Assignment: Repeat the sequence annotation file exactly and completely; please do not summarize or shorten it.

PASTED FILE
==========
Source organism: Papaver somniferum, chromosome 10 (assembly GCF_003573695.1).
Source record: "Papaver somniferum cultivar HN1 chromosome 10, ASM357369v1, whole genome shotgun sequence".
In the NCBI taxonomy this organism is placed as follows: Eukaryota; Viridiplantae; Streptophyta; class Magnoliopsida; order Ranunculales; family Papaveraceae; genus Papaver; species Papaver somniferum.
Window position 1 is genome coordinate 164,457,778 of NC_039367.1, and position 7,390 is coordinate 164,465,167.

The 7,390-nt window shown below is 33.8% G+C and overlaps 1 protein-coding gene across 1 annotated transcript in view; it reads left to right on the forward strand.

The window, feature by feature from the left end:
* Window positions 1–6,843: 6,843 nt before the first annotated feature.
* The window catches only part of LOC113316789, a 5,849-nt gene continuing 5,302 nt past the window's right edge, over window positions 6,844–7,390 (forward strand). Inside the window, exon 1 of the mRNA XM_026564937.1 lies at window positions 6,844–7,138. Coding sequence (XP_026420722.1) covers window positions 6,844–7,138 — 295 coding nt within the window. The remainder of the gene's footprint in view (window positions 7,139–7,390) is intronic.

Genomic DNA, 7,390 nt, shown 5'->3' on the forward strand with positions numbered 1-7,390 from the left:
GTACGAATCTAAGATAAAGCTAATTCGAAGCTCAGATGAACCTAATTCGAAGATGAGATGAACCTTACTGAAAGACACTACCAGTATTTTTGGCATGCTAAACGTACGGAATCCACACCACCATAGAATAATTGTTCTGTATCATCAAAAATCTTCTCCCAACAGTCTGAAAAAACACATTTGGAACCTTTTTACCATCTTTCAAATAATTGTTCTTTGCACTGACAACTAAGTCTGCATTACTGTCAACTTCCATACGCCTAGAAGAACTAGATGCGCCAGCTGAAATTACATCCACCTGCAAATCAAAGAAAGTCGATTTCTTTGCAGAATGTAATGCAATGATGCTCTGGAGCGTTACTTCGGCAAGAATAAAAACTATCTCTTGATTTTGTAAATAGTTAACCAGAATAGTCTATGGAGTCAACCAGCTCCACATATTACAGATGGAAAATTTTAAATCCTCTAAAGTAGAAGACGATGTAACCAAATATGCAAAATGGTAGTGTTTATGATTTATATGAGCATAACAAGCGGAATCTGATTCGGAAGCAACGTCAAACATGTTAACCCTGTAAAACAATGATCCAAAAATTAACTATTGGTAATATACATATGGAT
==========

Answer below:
Source organism: Papaver somniferum, chromosome 10 (assembly GCF_003573695.1).
Source record: "Papaver somniferum cultivar HN1 chromosome 10, ASM357369v1, whole genome shotgun sequence".
In the NCBI taxonomy this organism is placed as follows: Eukaryota; Viridiplantae; Streptophyta; class Magnoliopsida; order Ranunculales; family Papaveraceae; genus Papaver; species Papaver somniferum.
Window position 1 is genome coordinate 164,457,778 of NC_039367.1, and position 7,390 is coordinate 164,465,167.

The 7,390-nt window shown below is 33.8% G+C and overlaps 1 protein-coding gene across 1 annotated transcript in view; it reads left to right on the forward strand.

The window, feature by feature from the left end:
* Window positions 1–6,843: 6,843 nt before the first annotated feature.
* The window catches only part of LOC113316789, a 5,849-nt gene continuing 5,302 nt past the window's right edge, over window positions 6,844–7,390 (forward strand). Inside the window, exon 1 of the mRNA XM_026564937.1 lies at window positions 6,844–7,138. Coding sequence (XP_026420722.1) covers window positions 6,844–7,138 — 295 coding nt within the window. The remainder of the gene's footprint in view (window positions 7,139–7,390) is intronic.

Genomic DNA, 7,390 nt, shown 5'->3' on the forward strand with positions numbered 1-7,390 from the left:
GTACGAATCTAAGATAAAGCTAATTCGAAGCTCAGATGAACCTAATTCGAAGATGAGATGAACCTTACTGAAAGACACTACCAGTATTTTTGGCATGCTAAACGTACGGAATCCACACCACCATAGAATAATTGTTCTGTATCATCAAAAATCTTCTCCCAACAGTCTGAAAAAACACATTTGGAACCTTTTTACCATCTTTCAAATAATTGTTCTTTGCACTGACAACTAAGTCTGCATTACTGTCAACTTCCATACGCCTAGAAGAACTAGATGCGCCAGCTGAAATTACATCCACCTGCAAATCAAAGAAAGTCGATTTCTTTGCAGAATGTAATGCAATGATGCTCTGGAGCGTTACTTCGGCAAGAATAAAAACTATCTCTTGATTTTGTAAATAGTTAACCAGAATAGTCTATGGAGTCAACCAGCTCCACATATTACAGATGGAAAATTTTAAATCCTCTAAAGTAGAAGACGATGTAACCAAATATGCAAAATGGTAGTGTTTATGATTTATATGAGCATAACAAGCGGAATCTGATTCGGAAGCAACGTCAAACATGTTAACCCTGTAAAACAATGATCCAAAAATTAACTATTGGTAATATACATATGGAT